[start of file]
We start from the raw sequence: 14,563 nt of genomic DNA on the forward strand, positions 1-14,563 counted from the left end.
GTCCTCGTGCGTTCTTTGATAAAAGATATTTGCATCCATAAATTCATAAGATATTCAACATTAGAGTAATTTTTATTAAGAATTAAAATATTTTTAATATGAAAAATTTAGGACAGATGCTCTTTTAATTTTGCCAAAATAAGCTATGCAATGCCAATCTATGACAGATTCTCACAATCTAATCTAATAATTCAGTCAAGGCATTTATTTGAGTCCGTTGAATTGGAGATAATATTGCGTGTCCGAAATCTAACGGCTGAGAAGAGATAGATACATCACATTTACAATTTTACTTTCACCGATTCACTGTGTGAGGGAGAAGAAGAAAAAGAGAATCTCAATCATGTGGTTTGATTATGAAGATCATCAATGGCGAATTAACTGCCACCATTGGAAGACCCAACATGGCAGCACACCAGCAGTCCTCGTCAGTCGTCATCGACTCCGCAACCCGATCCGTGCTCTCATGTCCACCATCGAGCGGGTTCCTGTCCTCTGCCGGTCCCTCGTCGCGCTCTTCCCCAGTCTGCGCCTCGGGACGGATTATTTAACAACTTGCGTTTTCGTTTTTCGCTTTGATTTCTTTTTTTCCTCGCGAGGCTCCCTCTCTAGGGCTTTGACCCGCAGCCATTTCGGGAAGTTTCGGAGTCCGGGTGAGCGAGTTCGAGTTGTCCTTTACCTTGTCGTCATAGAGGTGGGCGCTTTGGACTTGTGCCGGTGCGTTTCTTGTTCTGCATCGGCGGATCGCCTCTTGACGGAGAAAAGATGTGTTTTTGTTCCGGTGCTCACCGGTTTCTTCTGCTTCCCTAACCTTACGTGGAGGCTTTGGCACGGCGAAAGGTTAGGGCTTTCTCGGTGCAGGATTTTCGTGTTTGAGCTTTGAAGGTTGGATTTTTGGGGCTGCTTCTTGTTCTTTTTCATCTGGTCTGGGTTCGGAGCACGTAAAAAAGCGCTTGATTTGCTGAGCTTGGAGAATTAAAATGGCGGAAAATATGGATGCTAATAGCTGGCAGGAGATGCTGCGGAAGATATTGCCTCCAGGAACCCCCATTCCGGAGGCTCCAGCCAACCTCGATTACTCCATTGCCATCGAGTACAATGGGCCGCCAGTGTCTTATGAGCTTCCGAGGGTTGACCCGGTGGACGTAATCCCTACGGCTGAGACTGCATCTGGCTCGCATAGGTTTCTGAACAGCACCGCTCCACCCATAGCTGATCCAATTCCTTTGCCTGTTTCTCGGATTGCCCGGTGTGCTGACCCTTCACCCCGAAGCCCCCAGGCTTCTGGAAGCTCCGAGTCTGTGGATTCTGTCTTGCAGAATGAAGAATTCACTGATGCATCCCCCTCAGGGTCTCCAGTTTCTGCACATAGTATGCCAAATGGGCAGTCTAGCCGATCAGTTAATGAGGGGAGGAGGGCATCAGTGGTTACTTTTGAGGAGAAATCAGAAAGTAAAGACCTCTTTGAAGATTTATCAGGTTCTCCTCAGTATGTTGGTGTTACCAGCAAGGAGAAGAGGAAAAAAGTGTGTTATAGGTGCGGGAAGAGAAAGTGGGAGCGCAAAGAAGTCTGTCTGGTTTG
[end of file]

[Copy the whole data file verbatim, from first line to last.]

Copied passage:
We start from the raw sequence: 14,563 nt of genomic DNA on the forward strand, positions 1-14,563 counted from the left end.
GTCCTCGTGCGTTCTTTGATAAAAGATATTTGCATCCATAAATTCATAAGATATTCAACATTAGAGTAATTTTTATTAAGAATTAAAATATTTTTAATATGAAAAATTTAGGACAGATGCTCTTTTAATTTTGCCAAAATAAGCTATGCAATGCCAATCTATGACAGATTCTCACAATCTAATCTAATAATTCAGTCAAGGCATTTATTTGAGTCCGTTGAATTGGAGATAATATTGCGTGTCCGAAATCTAACGGCTGAGAAGAGATAGATACATCACATTTACAATTTTACTTTCACCGATTCACTGTGTGAGGGAGAAGAAGAAAAAGAGAATCTCAATCATGTGGTTTGATTATGAAGATCATCAATGGCGAATTAACTGCCACCATTGGAAGACCCAACATGGCAGCACACCAGCAGTCCTCGTCAGTCGTCATCGACTCCGCAACCCGATCCGTGCTCTCATGTCCACCATCGAGCGGGTTCCTGTCCTCTGCCGGTCCCTCGTCGCGCTCTTCCCCAGTCTGCGCCTCGGGACGGATTATTTAACAACTTGCGTTTTCGTTTTTCGCTTTGATTTCTTTTTTTCCTCGCGAGGCTCCCTCTCTAGGGCTTTGACCCGCAGCCATTTCGGGAAGTTTCGGAGTCCGGGTGAGCGAGTTCGAGTTGTCCTTTACCTTGTCGTCATAGAGGTGGGCGCTTTGGACTTGTGCCGGTGCGTTTCTTGTTCTGCATCGGCGGATCGCCTCTTGACGGAGAAAAGATGTGTTTTTGTTCCGGTGCTCACCGGTTTCTTCTGCTTCCCTAACCTTACGTGGAGGCTTTGGCACGGCGAAAGGTTAGGGCTTTCTCGGTGCAGGATTTTCGTGTTTGAGCTTTGAAGGTTGGATTTTTGGGGCTGCTTCTTGTTCTTTTTCATCTGGTCTGGGTTCGGAGCACGTAAAAAAGCGCTTGATTTGCTGAGCTTGGAGAATTAAAATGGCGGAAAATATGGATGCTAATAGCTGGCAGGAGATGCTGCGGAAGATATTGCCTCCAGGAACCCCCATTCCGGAGGCTCCAGCCAACCTCGATTACTCCATTGCCATCGAGTACAATGGGCCGCCAGTGTCTTATGAGCTTCCGAGGGTTGACCCGGTGGACGTAATCCCTACGGCTGAGACTGCATCTGGCTCGCATAGGTTTCTGAACAGCACCGCTCCACCCATAGCTGATCCAATTCCTTTGCCTGTTTCTCGGATTGCCCGGTGTGCTGACCCTTCACCCCGAAGCCCCCAGGCTTCTGGAAGCTCCGAGTCTGTGGATTCTGTCTTGCAGAATGAAGAATTCACTGATGCATCCCCCTCAGGGTCTCCAGTTTCTGCACATAGTATGCCAAATGGGCAGTCTAGCCGATCAGTTAATGAGGGGAGGAGGGCATCAGTGGTTACTTTTGAGGAGAAATCAGAAAGTAAAGACCTCTTTGAAGATTTATCAGGTTCTCCTCAGTATGTTGGTGTTACCAGCAAGGAGAAGAGGAAAAAAGTGTGTTATAGGTGCGGGAAGAGAAAGTGGGAGCGCAAAGAAGTCTGTCTGGTTTG